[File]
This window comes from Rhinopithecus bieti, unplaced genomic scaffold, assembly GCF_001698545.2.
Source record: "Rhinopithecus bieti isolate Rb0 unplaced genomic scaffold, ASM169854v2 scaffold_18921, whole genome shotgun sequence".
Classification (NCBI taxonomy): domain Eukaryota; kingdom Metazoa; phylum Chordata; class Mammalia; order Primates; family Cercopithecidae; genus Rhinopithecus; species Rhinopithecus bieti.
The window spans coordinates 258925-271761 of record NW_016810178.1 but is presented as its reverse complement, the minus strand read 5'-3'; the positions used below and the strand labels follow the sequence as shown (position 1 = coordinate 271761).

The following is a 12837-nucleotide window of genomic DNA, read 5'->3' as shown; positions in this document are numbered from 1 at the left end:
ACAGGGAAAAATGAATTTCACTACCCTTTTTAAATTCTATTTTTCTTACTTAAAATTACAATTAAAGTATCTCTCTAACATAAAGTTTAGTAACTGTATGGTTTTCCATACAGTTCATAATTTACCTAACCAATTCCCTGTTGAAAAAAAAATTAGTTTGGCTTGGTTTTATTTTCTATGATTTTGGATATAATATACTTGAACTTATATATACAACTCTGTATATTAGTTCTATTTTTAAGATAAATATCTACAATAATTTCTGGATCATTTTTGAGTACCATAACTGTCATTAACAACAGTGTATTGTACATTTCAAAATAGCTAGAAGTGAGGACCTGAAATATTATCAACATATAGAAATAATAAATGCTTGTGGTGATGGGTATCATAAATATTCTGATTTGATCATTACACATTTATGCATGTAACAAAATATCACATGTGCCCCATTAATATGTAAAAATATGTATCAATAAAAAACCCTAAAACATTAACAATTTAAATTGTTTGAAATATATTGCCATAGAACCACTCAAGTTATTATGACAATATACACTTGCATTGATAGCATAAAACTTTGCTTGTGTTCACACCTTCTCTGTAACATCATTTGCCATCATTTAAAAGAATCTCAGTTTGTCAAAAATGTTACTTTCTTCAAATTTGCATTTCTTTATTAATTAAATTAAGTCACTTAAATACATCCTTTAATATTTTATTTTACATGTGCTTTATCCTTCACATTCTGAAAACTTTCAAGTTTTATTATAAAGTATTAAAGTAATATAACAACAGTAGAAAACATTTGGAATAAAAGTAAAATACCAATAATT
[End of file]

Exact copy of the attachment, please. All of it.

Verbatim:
This window comes from Rhinopithecus bieti, unplaced genomic scaffold, assembly GCF_001698545.2.
Source record: "Rhinopithecus bieti isolate Rb0 unplaced genomic scaffold, ASM169854v2 scaffold_18921, whole genome shotgun sequence".
Classification (NCBI taxonomy): domain Eukaryota; kingdom Metazoa; phylum Chordata; class Mammalia; order Primates; family Cercopithecidae; genus Rhinopithecus; species Rhinopithecus bieti.
The window spans coordinates 258925-271761 of record NW_016810178.1 but is presented as its reverse complement, the minus strand read 5'-3'; the positions used below and the strand labels follow the sequence as shown (position 1 = coordinate 271761).

The following is a 12837-nucleotide window of genomic DNA, read 5'->3' as shown; positions in this document are numbered from 1 at the left end:
ACAGGGAAAAATGAATTTCACTACCCTTTTTAAATTCTATTTTTCTTACTTAAAATTACAATTAAAGTATCTCTCTAACATAAAGTTTAGTAACTGTATGGTTTTCCATACAGTTCATAATTTACCTAACCAATTCCCTGTTGAAAAAAAAATTAGTTTGGCTTGGTTTTATTTTCTATGATTTTGGATATAATATACTTGAACTTATATATACAACTCTGTATATTAGTTCTATTTTTAAGATAAATATCTACAATAATTTCTGGATCATTTTTGAGTACCATAACTGTCATTAACAACAGTGTATTGTACATTTCAAAATAGCTAGAAGTGAGGACCTGAAATATTATCAACATATAGAAATAATAAATGCTTGTGGTGATGGGTATCATAAATATTCTGATTTGATCATTACACATTTATGCATGTAACAAAATATCACATGTGCCCCATTAATATGTAAAAATATGTATCAATAAAAAACCCTAAAACATTAACAATTTAAATTGTTTGAAATATATTGCCATAGAACCACTCAAGTTATTATGACAATATACACTTGCATTGATAGCATAAAACTTTGCTTGTGTTCACACCTTCTCTGTAACATCATTTGCCATCATTTAAAAGAATCTCAGTTTGTCAAAAATGTTACTTTCTTCAAATTTGCATTTCTTTATTAATTAAATTAAGTCACTTAAATACATCCTTTAATATTTTATTTTACATGTGCTTTATCCTTCACATTCTGAAAACTTTCAAGTTTTATTATAAAGTATTAAAGTAATATAACAACAGTAGAAAACATTTGGAATAAAAGTAAAATACCAATAATT